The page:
Areas of tension are opening up between President Barack Obama and Congressional Democrats on a variety of fronts as Democratic factions, coveting the chance to realize long-held dreams, want to make sure Obama does it right.
Perhaps the best predictor of conflict down the road is the simple fact that in recent weeks each of the main Democratic caucuses has met at the White House with the president and each has walked out feeling satisfied and optimistic, despite competing agendas.
Many of the worries are bubbling up on the left, where Members are concerned Obama will move too far to the right with an eye on his expected re-election bid or as a way to sop up a few Republican votes so he can govern with the veneer of bipartisanship.
There is also concern that Obama might try to clear the deck of contentious issues Democrats want to push in order to focus Congress and the public on his top priority for the year: passing health care reform.
But with Obama embarked on an aggressive agenda that will cost some money, potential problems also lurk with fiscal conservatives.
In a telephone conference call with members of the moderate-to-conservative Blue Dog Coalition on April 24, Obama gave what the lawmakers understood to be a commitment to support statutory pay-as-you-go budgeting rules requiring new spending or tax cuts to be offset and to help persuade the Senate to get on board with the idea.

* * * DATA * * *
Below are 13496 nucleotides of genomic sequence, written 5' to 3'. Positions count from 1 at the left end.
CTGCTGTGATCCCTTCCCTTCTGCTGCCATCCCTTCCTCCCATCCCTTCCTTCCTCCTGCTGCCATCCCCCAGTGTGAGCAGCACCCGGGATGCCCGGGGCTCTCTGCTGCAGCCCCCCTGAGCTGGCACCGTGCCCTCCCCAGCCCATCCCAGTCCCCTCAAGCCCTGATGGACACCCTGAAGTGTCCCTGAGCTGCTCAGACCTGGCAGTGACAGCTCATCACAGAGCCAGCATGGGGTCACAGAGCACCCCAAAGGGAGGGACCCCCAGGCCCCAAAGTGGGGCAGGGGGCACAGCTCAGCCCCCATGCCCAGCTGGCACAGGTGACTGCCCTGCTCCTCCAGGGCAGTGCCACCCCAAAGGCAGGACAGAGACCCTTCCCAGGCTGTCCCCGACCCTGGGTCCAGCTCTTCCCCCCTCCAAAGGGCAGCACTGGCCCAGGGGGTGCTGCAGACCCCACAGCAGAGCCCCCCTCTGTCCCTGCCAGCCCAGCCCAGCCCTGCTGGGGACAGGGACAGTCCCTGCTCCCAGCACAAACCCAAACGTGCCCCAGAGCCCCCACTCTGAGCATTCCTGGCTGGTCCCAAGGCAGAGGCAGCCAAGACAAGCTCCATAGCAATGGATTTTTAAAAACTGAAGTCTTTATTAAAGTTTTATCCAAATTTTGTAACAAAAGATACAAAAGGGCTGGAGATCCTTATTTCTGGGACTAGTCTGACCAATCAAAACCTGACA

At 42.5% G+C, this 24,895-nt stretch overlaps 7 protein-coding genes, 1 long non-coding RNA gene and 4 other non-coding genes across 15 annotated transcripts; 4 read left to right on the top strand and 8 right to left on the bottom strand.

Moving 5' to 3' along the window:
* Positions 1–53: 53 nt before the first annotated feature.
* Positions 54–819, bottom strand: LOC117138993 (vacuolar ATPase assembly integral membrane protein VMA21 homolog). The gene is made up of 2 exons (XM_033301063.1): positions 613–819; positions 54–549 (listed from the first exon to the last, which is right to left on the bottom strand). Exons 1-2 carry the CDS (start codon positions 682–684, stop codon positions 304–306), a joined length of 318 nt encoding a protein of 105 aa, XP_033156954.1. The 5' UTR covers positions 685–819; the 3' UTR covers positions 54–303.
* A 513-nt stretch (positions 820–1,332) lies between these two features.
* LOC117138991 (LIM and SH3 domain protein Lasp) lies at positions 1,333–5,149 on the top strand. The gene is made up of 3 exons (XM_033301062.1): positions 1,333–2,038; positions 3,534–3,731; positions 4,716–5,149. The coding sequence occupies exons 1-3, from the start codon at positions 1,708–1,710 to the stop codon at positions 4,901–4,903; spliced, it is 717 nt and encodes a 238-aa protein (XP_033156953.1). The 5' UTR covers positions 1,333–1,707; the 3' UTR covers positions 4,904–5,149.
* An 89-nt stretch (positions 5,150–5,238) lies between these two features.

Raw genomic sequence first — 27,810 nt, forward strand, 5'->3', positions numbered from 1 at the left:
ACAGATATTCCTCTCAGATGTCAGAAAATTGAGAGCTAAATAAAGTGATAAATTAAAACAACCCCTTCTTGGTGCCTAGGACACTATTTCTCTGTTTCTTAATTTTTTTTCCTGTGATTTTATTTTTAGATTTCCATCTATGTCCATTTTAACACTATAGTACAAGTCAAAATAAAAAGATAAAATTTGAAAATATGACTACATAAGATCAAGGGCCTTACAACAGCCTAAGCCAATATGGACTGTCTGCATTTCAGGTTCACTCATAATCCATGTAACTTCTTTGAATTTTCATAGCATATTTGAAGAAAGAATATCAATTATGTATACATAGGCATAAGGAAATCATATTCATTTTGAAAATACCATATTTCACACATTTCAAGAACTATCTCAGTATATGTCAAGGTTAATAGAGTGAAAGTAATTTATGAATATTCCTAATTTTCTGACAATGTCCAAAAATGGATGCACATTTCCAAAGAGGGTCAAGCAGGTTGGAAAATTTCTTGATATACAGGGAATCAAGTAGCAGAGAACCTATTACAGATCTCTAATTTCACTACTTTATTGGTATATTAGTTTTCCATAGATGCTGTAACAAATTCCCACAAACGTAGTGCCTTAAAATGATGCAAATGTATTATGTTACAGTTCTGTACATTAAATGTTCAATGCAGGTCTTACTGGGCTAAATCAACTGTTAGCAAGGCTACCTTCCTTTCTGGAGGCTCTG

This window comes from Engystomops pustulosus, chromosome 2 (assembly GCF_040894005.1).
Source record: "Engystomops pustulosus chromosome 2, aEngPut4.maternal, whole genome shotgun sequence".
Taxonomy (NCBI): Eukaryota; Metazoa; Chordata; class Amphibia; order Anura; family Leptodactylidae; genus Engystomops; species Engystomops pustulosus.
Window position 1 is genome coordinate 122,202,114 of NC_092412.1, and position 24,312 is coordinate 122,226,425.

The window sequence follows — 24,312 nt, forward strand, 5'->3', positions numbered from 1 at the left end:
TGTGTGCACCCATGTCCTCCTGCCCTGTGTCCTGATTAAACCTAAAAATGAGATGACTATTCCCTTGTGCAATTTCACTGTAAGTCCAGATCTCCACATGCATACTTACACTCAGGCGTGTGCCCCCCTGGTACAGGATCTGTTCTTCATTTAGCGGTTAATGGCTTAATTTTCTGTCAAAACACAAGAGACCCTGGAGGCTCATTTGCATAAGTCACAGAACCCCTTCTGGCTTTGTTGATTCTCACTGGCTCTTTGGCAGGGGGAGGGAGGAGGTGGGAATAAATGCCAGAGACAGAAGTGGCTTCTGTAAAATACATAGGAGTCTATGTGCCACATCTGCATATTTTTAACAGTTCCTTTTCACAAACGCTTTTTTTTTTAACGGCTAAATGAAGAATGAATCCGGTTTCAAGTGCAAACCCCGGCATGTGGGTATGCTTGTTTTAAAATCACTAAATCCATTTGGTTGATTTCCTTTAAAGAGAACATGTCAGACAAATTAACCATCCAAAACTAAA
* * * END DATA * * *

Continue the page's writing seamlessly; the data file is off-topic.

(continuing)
While Obamas support for PAYGO has gone a long way toward building goodwill with the Blue Dogs, there remains concern in the group about his support for a carbon emissions cap-and-trade program. Many of the coal-fired plants that might be most affected by proposed legislation are in Blue Dog districts. Some Blue Dogs also object to requirements for greater use of renewables like wind and solar energy. One reason is that many Blue Dogs hail from the South where its not that windy, according to an aide to a top member of that group.
Obama may also run into trouble with the Blue Dogs if his health care bill starts to ring up too many costs.
While many Blue Dogs like Obamas commitment to reducing earmarks, the president has already tangled at the White House with the Democratic leadership, who believe Members have a right to them. Many Democrats are also ready with objections if they dont like a package of fiscal 2009 omnibus bill rescissions that Obama is expected to send to Capitol Hill any day, according to a Democratic leadership aide.
While Blue Dogs believe Obama is in their corner on spending, progressives are confident that he shares their commitment to a strong public health plan, which will not come cheaply.
Rep. Elijah Cummings, D-Md., right, hugs Harold Schaitberger, General President of the International Association of Fire Fighters, after the Congressman spoke at the IAFF's Legislative Conference General Session at the Hyatt Regency on Capitol Hill, March 9, 2015. The day featured addresses by members of Congress and Vice President Joe Biden.